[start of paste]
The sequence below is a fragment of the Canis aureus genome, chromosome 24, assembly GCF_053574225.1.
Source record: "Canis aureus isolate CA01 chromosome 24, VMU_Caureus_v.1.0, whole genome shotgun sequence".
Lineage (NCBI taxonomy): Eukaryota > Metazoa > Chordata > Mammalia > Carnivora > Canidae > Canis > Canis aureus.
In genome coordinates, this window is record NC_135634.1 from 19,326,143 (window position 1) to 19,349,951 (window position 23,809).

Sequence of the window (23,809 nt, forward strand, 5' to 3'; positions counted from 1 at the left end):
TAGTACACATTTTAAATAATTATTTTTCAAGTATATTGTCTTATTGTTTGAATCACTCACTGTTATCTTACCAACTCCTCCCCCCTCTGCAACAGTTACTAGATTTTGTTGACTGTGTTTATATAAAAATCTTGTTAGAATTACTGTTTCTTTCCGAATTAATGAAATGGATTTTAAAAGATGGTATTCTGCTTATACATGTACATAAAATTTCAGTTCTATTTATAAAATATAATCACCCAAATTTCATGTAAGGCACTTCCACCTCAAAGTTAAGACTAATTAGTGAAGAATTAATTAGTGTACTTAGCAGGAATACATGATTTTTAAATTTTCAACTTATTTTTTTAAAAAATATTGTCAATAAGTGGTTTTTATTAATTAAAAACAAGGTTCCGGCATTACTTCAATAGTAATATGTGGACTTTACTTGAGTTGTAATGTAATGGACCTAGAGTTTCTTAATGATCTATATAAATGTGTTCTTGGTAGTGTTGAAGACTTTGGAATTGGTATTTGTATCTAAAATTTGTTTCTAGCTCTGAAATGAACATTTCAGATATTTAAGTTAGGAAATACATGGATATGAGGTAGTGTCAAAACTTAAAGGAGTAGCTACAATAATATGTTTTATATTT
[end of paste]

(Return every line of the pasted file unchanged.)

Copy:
The sequence below is a fragment of the Canis aureus genome, chromosome 24, assembly GCF_053574225.1.
Source record: "Canis aureus isolate CA01 chromosome 24, VMU_Caureus_v.1.0, whole genome shotgun sequence".
Lineage (NCBI taxonomy): Eukaryota > Metazoa > Chordata > Mammalia > Carnivora > Canidae > Canis > Canis aureus.
In genome coordinates, this window is record NC_135634.1 from 19,326,143 (window position 1) to 19,349,951 (window position 23,809).

Sequence of the window (23,809 nt, forward strand, 5' to 3'; positions counted from 1 at the left end):
TAGTACACATTTTAAATAATTATTTTTCAAGTATATTGTCTTATTGTTTGAATCACTCACTGTTATCTTACCAACTCCTCCCCCCTCTGCAACAGTTACTAGATTTTGTTGACTGTGTTTATATAAAAATCTTGTTAGAATTACTGTTTCTTTCCGAATTAATGAAATGGATTTTAAAAGATGGTATTCTGCTTATACATGTACATAAAATTTCAGTTCTATTTATAAAATATAATCACCCAAATTTCATGTAAGGCACTTCCACCTCAAAGTTAAGACTAATTAGTGAAGAATTAATTAGTGTACTTAGCAGGAATACATGATTTTTAAATTTTCAACTTATTTTTTTAAAAAATATTGTCAATAAGTGGTTTTTATTAATTAAAAACAAGGTTCCGGCATTACTTCAATAGTAATATGTGGACTTTACTTGAGTTGTAATGTAATGGACCTAGAGTTTCTTAATGATCTATATAAATGTGTTCTTGGTAGTGTTGAAGACTTTGGAATTGGTATTTGTATCTAAAATTTGTTTCTAGCTCTGAAATGAACATTTCAGATATTTAAGTTAGGAAATACATGGATATGAGGTAGTGTCAAAACTTAAAGGAGTAGCTACAATAATATGTTTTATATTT